‘Sophie Scholl’: An Anti-Nazi Film That Dodges Uncomfortable Truths

Sophie Scholl: The Final Days humanizes its eponymous hero—but not those in Hitler’s regime.

German schoolchildren grow up learning the story of Sophie Scholl, the 21-year-old heroine who defied the Nazis in a dramatic act of resistance. For nearly a year, starting in 1942, she and a small band of college students—who called themselves the “White Rose”—drafted and mimeographed leaflets denouncing Hitler’s regime, sending them to addresses in and around the city of Munich and sometimes hiding them in public phone books. At night they painted anti-Nazi graffiti on walls. Finally, on February 18, 1943, Sophie and her brother Hans, both students at the University of Munich, audaciously placed stacks of anti-Nazi leaflets in the empty corridors of one of the university’s lecture halls during broad daylight while classes were underway. In a seemingly wild gesture of freedom and defiance, Sophie also dropped dozens of them from a third-floor marble banister, where they floated down into the atrium. The act caught the attention of the building janitor, who nabbed Sophie and Hans and held them until authorities arrived. The siblings were swiftly interrogated, tried, and executed along with a third member of their resistance group, Christoph Probst.

Today, Sophie Scholl is a national icon, with dozens of schools and other public institutions named for her. She is the subject of several biographies and a number of films, most recently Sophie Scholl: The Final Days (2005), written by Fred Breinersdorfer, directed by Marc Rothemund, and starring Julia Jentsch in the title role. Internationally acclaimed, the German movie received an Academy Award nomination for Best Foreign Language Film. 

The plot is essentially a police procedural, much of it focused on a series of four interrogations of Sophie by Gestapo investigator Robert Mohr (Alexander Held). Screenwriter Breinersdorfer took much of the dialogue straight from recently discovered interrogation transcripts; in these scenes, Sophie nearly persuades Mohr that she had nothing to do with the composition or distribution of the flyers and had simply knocked them off the banister on a whim.

When additional evidence surfaces, however, and Sophie learns that her brother Hans has confessed, she turns defiant: “Yes, I did it. And I’m proud of it.” Then she eloquently denounces Hitler’s regime for its crimes, many of which she has heard about from friends on the Eastern Front who have witnessed massacres and seen evidence of the Jewish population’s extermination.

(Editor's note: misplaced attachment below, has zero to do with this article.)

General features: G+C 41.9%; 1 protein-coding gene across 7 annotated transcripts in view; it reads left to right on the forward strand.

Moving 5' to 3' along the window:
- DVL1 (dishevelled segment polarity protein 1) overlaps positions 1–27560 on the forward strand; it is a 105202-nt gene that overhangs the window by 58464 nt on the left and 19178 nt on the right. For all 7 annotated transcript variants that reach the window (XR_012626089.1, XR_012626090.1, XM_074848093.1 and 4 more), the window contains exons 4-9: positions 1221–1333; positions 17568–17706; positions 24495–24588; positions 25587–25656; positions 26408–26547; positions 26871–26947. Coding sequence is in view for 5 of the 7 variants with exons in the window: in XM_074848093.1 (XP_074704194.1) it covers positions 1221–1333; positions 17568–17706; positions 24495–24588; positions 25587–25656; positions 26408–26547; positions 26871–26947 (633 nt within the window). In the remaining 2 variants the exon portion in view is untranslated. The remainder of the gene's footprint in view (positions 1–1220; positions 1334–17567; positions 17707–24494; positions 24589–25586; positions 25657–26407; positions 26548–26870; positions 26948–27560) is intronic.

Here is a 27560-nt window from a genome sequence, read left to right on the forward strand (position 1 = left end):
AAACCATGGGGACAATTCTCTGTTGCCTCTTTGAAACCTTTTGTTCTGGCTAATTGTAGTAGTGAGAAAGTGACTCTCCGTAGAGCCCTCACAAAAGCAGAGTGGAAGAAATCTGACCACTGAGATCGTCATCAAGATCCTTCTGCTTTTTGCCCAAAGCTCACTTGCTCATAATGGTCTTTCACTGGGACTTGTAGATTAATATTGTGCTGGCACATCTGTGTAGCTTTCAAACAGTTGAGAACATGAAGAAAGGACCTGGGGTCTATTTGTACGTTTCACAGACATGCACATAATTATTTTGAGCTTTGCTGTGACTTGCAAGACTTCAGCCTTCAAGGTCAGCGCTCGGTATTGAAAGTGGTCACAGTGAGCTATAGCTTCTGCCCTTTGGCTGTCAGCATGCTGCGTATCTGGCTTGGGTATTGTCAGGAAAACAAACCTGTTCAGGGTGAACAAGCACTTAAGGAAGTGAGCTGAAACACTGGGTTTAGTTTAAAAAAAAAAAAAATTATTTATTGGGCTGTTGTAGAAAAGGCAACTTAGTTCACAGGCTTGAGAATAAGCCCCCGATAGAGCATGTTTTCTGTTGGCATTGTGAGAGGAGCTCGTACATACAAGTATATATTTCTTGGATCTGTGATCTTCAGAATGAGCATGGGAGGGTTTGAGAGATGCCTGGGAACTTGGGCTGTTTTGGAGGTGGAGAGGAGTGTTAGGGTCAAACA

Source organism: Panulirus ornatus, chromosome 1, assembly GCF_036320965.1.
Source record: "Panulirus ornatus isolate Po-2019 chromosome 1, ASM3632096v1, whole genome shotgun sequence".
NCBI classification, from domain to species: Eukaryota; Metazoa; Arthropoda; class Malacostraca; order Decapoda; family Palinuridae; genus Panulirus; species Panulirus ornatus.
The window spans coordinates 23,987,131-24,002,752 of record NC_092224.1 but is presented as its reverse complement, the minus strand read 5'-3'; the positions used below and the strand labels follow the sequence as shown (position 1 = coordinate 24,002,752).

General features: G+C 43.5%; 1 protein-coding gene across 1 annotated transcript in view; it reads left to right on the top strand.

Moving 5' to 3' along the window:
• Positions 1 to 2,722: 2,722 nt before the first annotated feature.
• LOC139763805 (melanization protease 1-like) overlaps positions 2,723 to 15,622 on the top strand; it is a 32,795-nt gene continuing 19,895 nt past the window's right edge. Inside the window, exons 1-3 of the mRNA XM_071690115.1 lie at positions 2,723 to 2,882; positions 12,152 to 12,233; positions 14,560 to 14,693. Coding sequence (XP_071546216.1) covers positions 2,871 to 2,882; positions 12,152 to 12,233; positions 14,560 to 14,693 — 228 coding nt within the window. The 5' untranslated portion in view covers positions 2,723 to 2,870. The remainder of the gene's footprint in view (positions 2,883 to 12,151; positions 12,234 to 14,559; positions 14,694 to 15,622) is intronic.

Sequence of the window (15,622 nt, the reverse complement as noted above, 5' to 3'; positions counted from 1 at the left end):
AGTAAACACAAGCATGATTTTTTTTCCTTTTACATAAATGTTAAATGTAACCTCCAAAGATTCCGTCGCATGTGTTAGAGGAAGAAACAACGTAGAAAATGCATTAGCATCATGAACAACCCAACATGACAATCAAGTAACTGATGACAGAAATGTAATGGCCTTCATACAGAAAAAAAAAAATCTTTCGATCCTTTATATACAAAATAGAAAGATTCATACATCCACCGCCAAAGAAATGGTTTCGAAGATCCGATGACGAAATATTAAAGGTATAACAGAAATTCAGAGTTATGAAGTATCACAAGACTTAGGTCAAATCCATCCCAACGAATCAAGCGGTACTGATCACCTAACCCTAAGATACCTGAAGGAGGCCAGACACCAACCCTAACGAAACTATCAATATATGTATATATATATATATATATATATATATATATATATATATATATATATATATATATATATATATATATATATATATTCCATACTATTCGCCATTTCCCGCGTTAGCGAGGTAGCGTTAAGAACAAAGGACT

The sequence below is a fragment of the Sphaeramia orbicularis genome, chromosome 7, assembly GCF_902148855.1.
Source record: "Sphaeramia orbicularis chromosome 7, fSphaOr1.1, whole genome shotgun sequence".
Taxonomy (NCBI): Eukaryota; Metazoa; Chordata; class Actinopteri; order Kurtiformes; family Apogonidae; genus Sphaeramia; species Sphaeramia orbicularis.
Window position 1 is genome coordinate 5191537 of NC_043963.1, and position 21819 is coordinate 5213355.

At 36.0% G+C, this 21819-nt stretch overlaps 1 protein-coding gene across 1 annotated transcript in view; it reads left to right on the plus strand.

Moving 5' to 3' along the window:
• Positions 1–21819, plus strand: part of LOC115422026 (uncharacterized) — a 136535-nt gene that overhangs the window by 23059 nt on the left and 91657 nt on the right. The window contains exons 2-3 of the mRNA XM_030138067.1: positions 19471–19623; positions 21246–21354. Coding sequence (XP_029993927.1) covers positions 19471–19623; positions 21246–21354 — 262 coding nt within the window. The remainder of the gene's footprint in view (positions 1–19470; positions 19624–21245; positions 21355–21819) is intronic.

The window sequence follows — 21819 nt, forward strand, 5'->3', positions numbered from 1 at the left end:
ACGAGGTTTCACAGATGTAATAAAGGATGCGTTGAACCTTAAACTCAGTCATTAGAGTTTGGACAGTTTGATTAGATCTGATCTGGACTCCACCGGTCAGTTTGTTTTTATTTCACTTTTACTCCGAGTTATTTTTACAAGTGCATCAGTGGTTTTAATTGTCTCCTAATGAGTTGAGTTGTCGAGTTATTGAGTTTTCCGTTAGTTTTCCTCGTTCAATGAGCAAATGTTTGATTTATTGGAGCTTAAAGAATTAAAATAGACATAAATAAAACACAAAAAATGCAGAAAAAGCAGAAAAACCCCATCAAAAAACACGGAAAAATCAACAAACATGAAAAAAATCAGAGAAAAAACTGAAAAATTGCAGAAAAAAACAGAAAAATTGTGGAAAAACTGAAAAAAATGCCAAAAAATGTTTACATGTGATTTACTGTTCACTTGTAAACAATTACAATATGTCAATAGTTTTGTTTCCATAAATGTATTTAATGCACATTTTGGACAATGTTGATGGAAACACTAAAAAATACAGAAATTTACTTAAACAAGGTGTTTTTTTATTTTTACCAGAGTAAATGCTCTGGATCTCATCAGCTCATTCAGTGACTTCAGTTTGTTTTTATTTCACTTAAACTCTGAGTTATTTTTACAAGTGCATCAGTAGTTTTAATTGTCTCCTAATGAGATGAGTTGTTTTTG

Jentsch’s performance as Sophie is riveting, and a strength of Sophie Scholl is its ability to humanize this larger-than-life figure, showing her to be, among other things, a young girl who listens to African American jazz singer Billie Holiday; wistfully recalls a weekend vacation spent with her fiancé on a beach on the North Sea; and reaches out to God in raw, heartfelt prayers. It also shows investigator Mohr as an intelligent man able to empathize with Sophie and appreciate her courage. Unlike the judge of the Nazis’ so-called “People’s Court,” who screams contemptuously at the defendants and turns the trial into a sham (as did real-life alter ego Dr. Roland Freisler, who also notoriously oversaw the July 20, 1944, Hitler assassination plot show trials), Mohr seems much more like a typical law enforcement officer just going about his job.

Yet at crucial moments, Mohr suddenly becomes a fanatical Nazi—reassuringly so, for it would never do to suggest that ordinary human beings could serve Hitler’s regime, although millions of ordinary human beings plainly did. But these moments, in effect, make it possible to identify only with Sophie. They protect the audience from a central aspect of the affair: that most Germans were not like Sophie nor her brother nor their fellow resisters, but rather students who kept their heads down and went on to their next class, or janitors who made denunciations to authorities, or bureaucrats just doing their jobs. By extension, this would have been true, too, of most audience members, had they been alive at the same moment in history.

It is instructive that on February 18, 1963, the 20th anniversary of White Rose’s final resistance act at the University of Munich classroom building, a memorial service was held in the very same building, organized by the college administration and attended by numerous faculty members as well as students. During the ceremony, hundreds of leaflets floated down from the upstairs balcony. But these were not replicas of the originals. Instead, they listed the names of professors then present—and the dates during which those same instructors had been Nazi Party members. “The professors became visibly flustered and angry,” recalled one participant, “the students began to heckle them in disgust at their hypocrisy, [and] the ceremony broke up in disarray.” ✯

This article was published in the June 2020 issue of World War II. 

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